15 February 2019

The Beautiful and Popular Vera Eriksen/Schalburg

Cover - The Beautiful Spy: The Life
and Crimes of Vera Eriksen by David
Tremain (2019) - The History Press
It seems this is the year for books on LENA spies!

In an earlier blog, I had highlighted a soon to be published book (18 March - publication date pushed back by 3 weeks) by David Tremain: The Beautiful Spy: The Life and Crimes of Vera Eriksen.

Tremain's book is available on The History Press site and can be pre-ordered on Amazon. Normally, I prefer to read a hard copy of new books but... in this case, I'm not sure that I want to wait for it to be shipped... so may cave and order the e-book version!

Tremain has written several books on other agents, all of which are intensely well-researched and thorough.

Vera seems to be a popular topic because just a couple of weeks ago, I received an email from Kirstine Kloster Andersen, a Danish writer who also recently published a book on Vera. I had come across Andersen's website several years ago when she was in the process of researching Vera's life.

Spurven: Den dramatiske historie om
spionen Vera Schalburg by Kirstine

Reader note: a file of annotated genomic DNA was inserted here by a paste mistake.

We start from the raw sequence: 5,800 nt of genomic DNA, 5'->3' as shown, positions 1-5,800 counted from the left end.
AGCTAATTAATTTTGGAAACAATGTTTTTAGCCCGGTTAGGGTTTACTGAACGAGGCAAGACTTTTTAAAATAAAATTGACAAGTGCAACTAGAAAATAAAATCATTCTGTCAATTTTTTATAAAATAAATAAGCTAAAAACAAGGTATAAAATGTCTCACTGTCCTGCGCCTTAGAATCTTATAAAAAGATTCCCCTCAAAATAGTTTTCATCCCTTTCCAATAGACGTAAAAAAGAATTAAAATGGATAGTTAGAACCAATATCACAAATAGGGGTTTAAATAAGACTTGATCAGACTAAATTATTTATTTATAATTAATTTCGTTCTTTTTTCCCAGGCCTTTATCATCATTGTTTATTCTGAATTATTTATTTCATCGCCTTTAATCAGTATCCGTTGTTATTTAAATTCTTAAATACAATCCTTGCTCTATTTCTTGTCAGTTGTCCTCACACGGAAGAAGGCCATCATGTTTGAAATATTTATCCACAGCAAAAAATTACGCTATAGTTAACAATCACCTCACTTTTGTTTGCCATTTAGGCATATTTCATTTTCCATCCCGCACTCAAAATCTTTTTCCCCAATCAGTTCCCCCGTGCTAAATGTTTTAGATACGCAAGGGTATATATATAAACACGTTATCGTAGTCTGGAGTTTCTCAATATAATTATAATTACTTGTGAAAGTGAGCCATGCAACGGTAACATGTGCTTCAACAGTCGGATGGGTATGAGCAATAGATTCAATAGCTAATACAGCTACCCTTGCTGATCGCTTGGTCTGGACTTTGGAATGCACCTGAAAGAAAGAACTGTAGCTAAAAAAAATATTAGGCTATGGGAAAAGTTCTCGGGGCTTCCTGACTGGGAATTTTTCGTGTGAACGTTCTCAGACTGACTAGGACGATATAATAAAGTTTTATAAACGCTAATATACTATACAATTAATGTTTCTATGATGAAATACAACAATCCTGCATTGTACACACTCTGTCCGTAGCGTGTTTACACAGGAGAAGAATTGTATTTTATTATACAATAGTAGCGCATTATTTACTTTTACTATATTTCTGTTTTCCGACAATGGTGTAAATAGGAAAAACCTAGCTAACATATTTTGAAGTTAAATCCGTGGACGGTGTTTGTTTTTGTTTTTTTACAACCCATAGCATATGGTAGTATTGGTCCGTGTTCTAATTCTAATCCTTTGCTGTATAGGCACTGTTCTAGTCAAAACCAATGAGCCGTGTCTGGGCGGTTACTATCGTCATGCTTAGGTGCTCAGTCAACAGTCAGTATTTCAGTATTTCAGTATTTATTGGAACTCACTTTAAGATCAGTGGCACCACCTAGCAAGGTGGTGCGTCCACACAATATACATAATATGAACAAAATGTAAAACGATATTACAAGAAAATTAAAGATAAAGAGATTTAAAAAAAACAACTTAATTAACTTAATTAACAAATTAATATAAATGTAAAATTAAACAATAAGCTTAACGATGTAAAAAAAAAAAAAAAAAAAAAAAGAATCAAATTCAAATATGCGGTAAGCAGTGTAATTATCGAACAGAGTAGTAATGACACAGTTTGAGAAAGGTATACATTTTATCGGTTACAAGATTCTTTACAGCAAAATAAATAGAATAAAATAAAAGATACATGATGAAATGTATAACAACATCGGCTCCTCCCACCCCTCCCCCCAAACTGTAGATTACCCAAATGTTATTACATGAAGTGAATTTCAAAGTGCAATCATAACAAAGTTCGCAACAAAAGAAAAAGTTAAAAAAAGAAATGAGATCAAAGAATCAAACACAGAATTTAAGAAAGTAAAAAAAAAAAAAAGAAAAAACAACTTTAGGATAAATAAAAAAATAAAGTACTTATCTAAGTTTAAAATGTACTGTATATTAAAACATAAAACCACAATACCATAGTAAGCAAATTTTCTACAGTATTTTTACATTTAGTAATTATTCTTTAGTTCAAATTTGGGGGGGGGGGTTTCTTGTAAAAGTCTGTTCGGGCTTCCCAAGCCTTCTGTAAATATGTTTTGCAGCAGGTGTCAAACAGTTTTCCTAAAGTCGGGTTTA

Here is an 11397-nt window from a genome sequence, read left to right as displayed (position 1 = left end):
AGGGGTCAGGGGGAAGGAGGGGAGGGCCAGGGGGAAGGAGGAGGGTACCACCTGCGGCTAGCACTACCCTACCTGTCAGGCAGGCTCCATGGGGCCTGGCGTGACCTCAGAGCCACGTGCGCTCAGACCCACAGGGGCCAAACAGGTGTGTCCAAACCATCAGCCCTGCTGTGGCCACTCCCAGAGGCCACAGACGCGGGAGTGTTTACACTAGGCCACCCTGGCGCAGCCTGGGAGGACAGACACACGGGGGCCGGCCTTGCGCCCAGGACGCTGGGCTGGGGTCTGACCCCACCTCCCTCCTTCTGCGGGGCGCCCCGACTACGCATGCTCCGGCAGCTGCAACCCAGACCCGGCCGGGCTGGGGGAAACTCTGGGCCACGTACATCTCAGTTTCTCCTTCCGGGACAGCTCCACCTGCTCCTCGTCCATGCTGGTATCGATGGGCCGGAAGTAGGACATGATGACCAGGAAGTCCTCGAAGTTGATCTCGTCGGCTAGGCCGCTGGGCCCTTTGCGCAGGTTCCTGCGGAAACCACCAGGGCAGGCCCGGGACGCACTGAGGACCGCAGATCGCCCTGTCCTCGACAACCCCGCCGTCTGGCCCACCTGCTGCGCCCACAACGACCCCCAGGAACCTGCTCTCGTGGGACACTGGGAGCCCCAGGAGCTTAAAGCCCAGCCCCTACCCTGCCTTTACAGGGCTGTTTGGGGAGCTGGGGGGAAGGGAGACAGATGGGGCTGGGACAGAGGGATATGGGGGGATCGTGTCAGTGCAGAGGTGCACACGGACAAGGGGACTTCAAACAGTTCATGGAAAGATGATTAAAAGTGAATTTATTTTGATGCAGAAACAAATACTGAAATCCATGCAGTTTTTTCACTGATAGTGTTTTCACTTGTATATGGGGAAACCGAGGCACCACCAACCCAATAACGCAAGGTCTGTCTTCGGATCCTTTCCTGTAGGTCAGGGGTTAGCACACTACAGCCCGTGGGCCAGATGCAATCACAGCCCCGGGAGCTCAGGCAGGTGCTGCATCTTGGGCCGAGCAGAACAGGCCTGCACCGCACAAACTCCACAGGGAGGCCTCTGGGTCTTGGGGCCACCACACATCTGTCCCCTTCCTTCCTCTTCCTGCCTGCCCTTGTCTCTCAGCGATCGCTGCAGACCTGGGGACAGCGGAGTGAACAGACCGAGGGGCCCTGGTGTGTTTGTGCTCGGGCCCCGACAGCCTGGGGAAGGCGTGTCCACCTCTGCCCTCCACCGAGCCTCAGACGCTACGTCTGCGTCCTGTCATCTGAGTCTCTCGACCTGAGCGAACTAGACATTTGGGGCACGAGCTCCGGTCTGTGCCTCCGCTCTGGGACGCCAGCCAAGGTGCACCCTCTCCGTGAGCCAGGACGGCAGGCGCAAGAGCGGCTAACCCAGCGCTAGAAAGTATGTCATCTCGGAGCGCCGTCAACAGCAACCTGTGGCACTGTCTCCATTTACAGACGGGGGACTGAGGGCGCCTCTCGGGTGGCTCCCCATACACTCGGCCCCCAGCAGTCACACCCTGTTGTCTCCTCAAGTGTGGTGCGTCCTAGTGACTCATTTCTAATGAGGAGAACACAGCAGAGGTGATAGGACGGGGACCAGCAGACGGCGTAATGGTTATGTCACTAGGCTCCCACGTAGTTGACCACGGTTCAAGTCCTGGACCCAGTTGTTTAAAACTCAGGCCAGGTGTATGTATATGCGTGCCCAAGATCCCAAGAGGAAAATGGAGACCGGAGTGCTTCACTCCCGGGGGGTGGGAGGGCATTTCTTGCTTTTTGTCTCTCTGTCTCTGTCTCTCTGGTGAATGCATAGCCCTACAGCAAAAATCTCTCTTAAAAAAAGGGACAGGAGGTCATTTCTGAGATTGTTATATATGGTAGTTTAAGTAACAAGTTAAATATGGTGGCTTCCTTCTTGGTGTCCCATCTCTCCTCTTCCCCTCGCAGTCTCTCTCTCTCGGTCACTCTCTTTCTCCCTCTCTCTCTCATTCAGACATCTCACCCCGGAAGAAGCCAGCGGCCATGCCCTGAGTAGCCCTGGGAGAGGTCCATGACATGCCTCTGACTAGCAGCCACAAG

Kloster Andersen (2018) - Saxo

Alas, Andersen's book is in Danish so it's contents are going to remain, by and large, inaccessible to me.

In her email, Andersen, did note that her book puts forward the theory that Vera passed away shortly after her return to Germany after the war. Andersen's book is based on archival sources and she even found documents referencing Vera's funeral in Hamburg. This would tend to jive with the Hamburg death certificate for Vera.

I had a look at the Danish publisher's website and pulled the description through Google Translate:
In the "Spurven" [The Sparrow], Kirstine Kloster Andersen tells the dramatic story of Vera Schalburg, who worked as a spy for both the Soviet Union, Nazi Germany and England during World War II.

Vera Schalburg's incredible life is surrounded by countless speculations, myths and conspiracy theories.

She grew up in Russia's cold Siberia until the October Revolution forced her family to flee to Denmark in 1918. From here she lived a dramatic life that started in Paris as a dancer and Soviet agent until her brother, C.F. Schalburg, one of Denmark's most prominent Nazis got her back to Denmark as a spy for Nazi Germany. During a failed espionage mission, she was arrested in Scotland in 1940. Here, she hardly avoided being hanged when she agreed to work for England's intelligence service.

Kirstine Kloster Andersen has immersed herself in Vera Schalburg's life for several years of research for the "Spurven". Therefore, Kirstine Kloster Andersen can give a unique and accurate insight into Vera Schalburg's infamous life.

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